§ The March crew of Rep. John Lewis, Andrew Aydin and Nate Powell talk a little about why we need this message and these reminders now with EW’s Joshua Rivera.
Congressman Lewis is aware of this, and it’s his hope that people will take the time to reflect on what came before. “This book is a guide, we can use it,” says Lewis. “This is what people tried to do, this is what people did in the late ’50s and the ’60s to try to make things better.”
§ Kelly Thompson previews some of the upcoming 2015 books that look good. It’s going to be a busy year!
§ A Funky Winkerbean/Dick Tracy comic strip crossover is HAPPENING. And Chris Sims is on it.
§ Hilary Brown has an interview with Michael DeForge mostly about First Year Healthy, and some GAWJUS preview pages.
Paste: This project also continues your interest in rural settings. You didn’t grow up in the country, right? Where does your fascination with it come from? DeForge: I’ve only lived in cities. For First Year Healthy, it was important that the story be about reintegrating into a small community, and a rural town seemed like a good setting for that. I wanted to write about the ways a tight-knit community can be supportive, and the ways it can be suffocating. There’s also something very romantic and Canadian about rural settings, which has probably wormed its way into my work.
§ I know I shouldn’t link to something that was shared over a million times but Here’s What The Cast Of “Scooby Doo” Looks Like Now.
§ Mariah Huehner, one of a handful of people that I can go full Quenya with, is recapping The Silmarillion for The Mary Sue and she gets right on it with the story of Fëanor, the jerkiest elf of them all. I can’t wait until she gets to Thingol, who might have been the second jerkiest.
If you got the impression that, at worst, elves were just kind of aloof and mopey from LOTR, well, I’m here to tell you: they can be EPIC assholes, too. And one of the biggest jerk elves, one might even call him The High Elf King of Douchebagdom, is Fëanor.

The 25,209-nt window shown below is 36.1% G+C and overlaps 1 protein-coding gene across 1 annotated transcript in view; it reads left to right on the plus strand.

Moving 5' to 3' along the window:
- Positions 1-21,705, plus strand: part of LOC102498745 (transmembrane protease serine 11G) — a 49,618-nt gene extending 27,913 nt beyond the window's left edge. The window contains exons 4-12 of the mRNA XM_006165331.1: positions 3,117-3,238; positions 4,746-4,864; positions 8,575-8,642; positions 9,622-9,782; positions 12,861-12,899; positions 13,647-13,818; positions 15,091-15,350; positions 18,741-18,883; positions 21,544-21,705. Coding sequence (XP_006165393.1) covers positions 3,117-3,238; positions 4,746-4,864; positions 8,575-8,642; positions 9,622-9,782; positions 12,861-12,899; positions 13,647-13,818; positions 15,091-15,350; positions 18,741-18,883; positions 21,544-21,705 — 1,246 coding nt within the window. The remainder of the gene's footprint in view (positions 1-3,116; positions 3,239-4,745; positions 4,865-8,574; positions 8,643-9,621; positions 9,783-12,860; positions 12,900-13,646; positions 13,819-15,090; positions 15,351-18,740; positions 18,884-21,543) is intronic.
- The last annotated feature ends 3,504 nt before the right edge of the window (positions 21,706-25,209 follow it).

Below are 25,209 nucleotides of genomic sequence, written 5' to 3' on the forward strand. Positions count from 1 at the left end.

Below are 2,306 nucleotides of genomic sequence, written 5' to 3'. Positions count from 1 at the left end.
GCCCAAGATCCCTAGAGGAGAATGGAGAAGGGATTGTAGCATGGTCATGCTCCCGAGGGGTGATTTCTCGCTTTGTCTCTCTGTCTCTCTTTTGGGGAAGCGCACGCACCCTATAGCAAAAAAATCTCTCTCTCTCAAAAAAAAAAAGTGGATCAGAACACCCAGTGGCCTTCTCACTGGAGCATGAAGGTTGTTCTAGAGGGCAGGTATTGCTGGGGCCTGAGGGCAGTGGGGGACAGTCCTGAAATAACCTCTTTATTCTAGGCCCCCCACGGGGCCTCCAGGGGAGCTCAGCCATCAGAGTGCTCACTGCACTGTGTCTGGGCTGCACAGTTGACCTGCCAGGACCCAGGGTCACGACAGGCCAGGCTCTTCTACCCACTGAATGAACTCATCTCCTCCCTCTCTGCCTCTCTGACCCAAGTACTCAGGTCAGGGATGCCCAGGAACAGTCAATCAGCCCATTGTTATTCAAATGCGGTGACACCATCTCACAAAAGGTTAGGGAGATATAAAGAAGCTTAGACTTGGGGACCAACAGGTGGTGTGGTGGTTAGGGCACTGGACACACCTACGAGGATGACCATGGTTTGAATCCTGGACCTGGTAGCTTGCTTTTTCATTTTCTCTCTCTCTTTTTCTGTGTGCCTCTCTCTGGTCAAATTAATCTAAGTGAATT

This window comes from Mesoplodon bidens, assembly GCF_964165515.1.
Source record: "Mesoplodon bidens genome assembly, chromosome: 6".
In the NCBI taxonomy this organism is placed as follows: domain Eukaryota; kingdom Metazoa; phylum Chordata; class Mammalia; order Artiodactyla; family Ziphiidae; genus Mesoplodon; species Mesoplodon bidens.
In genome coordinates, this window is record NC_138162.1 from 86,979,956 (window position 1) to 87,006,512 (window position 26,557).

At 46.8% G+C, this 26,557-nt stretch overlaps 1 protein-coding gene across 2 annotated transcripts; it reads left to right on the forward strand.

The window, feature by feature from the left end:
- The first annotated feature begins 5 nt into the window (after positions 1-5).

§ Cartoonist Brian Fies (Mom’s Cancer) went to all-ages oriented show LumaCon I and liked it.
What it was was charming, and the most positive experience I’ve had at a comic con in a long time. Small, simple, low-key, unpretentious. One old comics hand told me it reminded him of the San Diego Comic-Con when it started in the ’70s. The whole thing fit into one large round room at a fairgrounds, with a raised platform for panels and speakers, an Artists’ Alley, a hands-on craft zone, LARPing (live-action role playing) outdoors, and a bake sale. I’ve never been to a convention with a bake sale before.
§ Speaking of con reports, this Blerds preview of last weekend’s two big diversity-themed shows was excellent, but I couldn’t find any actual reports on either the Black Comic Book Festival here in NYC or the Black Comix Arts Festival in SF. Did you go? Send links or reports!
However, here is a video of a panel on publishing from the BCBF, with moderator John Jennings (of SUNY Buffalo and creator of “Kid Code”), and panelists Zetta Elliott (“The Deep”), Alex Simmons (“BlackJack”), and Tim Fielder (“Matty’s Rocket”).
§ An unknown woman with very nice nails has made nearly $5 million by posting videos of her opening toy boxes on YouTube.
An unidentified individual or group responsible for uploading videos that simply show a woman opening Disney toys made an estimated $4.9 million last year, more than any other channel for 2014, according to OpenSlate, a video analytics platform that analyzes ad-supported content on YouTube. Almost nothing is known about the person or people behind the channel, DC Toys Collector (DC), which exclusively features a young woman in intricately painted nails removing the toys from their packaging and then assembling them. The account did not respond to a YouTube message.
Here is some nice rope to hang yourself now.
§ The AV Club’s Noel Murray look’s at Matt Groening’s Life In Hell, and compares it to the tradition established by Zap:
In 1977, shortly after Groening moved to Los Angeles, he started drawing little cartoons for his friends to illustrate how miserable he was in his new home, using nervous-looking rabbits as his characters. He titled the comics “Life In Hell,” and eventually started publishing a weekly strip under that name in the Los Angeles Reader (where he was also writing an offbeat, highly personal music-review column). Sometimes Groening used his space in the Reader to produce one huge single-panel cartoon. Sometimes he broke the space up into more conventional multi-panel strips, with dialogue and narratives. Often he just squeezed in art and text everywhere he could, dumping all of his ideas about culture and politics onto the page and treating Life In Hell like his weekly sketchbook.